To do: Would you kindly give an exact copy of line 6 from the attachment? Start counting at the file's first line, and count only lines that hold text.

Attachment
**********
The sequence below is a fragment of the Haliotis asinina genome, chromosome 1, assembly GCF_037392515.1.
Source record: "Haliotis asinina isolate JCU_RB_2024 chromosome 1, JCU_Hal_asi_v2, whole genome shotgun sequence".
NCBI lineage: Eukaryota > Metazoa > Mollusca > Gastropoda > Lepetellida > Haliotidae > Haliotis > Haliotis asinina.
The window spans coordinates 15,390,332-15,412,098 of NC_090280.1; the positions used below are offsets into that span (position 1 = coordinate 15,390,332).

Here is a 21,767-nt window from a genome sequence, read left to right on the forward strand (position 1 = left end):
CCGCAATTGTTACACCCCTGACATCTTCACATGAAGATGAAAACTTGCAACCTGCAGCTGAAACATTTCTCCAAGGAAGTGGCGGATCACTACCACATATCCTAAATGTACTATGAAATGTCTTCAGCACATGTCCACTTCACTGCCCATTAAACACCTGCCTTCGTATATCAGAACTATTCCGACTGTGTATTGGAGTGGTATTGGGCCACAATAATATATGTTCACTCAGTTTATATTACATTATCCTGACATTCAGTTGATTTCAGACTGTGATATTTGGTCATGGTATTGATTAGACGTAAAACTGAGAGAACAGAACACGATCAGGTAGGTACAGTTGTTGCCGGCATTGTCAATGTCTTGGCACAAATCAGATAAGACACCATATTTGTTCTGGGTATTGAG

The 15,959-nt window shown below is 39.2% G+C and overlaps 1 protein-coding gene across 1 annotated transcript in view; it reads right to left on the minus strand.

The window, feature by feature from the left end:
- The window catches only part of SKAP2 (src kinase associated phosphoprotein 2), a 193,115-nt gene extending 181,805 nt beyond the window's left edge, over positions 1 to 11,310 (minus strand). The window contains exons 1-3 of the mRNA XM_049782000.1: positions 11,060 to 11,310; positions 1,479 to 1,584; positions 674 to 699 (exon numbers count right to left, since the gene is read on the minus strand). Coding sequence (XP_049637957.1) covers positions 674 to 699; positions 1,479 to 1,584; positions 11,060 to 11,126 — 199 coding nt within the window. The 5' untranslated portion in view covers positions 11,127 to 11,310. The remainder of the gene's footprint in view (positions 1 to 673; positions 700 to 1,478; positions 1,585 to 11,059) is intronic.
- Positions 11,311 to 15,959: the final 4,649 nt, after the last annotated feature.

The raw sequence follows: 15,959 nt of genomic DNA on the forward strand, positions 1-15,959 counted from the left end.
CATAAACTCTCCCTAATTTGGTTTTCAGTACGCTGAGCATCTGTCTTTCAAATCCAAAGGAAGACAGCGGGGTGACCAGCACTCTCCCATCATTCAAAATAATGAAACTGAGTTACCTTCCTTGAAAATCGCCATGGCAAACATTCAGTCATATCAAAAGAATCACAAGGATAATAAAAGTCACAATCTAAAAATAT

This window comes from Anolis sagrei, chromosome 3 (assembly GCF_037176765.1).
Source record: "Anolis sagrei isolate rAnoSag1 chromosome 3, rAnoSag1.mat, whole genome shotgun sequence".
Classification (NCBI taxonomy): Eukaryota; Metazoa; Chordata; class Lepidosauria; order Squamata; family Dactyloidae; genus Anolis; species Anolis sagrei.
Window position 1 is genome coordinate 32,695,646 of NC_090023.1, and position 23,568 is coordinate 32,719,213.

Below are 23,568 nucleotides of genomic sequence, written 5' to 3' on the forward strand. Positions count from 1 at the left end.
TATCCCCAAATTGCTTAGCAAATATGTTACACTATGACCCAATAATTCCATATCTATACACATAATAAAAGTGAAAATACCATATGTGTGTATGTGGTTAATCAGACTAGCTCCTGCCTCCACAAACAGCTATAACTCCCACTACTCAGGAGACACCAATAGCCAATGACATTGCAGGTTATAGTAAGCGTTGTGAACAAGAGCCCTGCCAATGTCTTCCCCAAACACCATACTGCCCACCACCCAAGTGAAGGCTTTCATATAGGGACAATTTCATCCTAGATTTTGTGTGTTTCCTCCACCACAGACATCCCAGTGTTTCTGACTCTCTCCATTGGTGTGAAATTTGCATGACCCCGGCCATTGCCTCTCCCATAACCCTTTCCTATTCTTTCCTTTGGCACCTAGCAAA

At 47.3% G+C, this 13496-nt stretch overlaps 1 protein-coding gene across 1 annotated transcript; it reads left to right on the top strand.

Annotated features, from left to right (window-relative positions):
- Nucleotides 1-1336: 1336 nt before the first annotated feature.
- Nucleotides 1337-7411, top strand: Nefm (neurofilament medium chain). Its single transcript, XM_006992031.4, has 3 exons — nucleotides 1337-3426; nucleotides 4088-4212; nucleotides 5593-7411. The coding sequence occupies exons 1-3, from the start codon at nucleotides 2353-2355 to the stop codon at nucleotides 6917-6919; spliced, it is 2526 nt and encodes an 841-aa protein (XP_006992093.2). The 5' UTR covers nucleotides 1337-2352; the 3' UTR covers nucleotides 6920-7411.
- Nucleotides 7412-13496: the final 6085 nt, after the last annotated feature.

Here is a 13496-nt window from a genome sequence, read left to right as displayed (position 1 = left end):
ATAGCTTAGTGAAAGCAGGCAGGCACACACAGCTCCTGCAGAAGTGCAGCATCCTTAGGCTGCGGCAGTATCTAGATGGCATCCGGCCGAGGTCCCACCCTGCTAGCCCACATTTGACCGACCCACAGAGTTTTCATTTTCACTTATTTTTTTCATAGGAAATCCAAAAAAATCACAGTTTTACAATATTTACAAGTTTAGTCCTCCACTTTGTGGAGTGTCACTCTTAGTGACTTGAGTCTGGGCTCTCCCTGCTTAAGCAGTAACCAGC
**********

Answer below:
CCGCAATTGTTACACCCCTGACATCTTCACATGAAGATGAAAACTTGCAACCTGCAGCTGAAACATTTCTCCAAGGAAGTGGCGGATCACTACCACATATCCTAAATGTACTATGAAATGTCTTCAGCACATGTCCACTTCACTGCCCATTAAACACCTGCCTTCGTATATCAGAACTATTCCGACTGTGTATTGGAGTGGTATTGGGCCACAATAATATATGTTCACTCAGTTTATATTACATTATCCTGACATTCAGTTGATTTCAGACTGTGATATTTGGTCATGGTATTGATTAGACGTAAAACTGAGAGAACAGAACACGATCAGGTAGGTACAGTTGTTGCCGGCATTGTCAATGTCTTGGCACAAATCAGATAAGACACCATATTTGTTCTGGGTATTGAG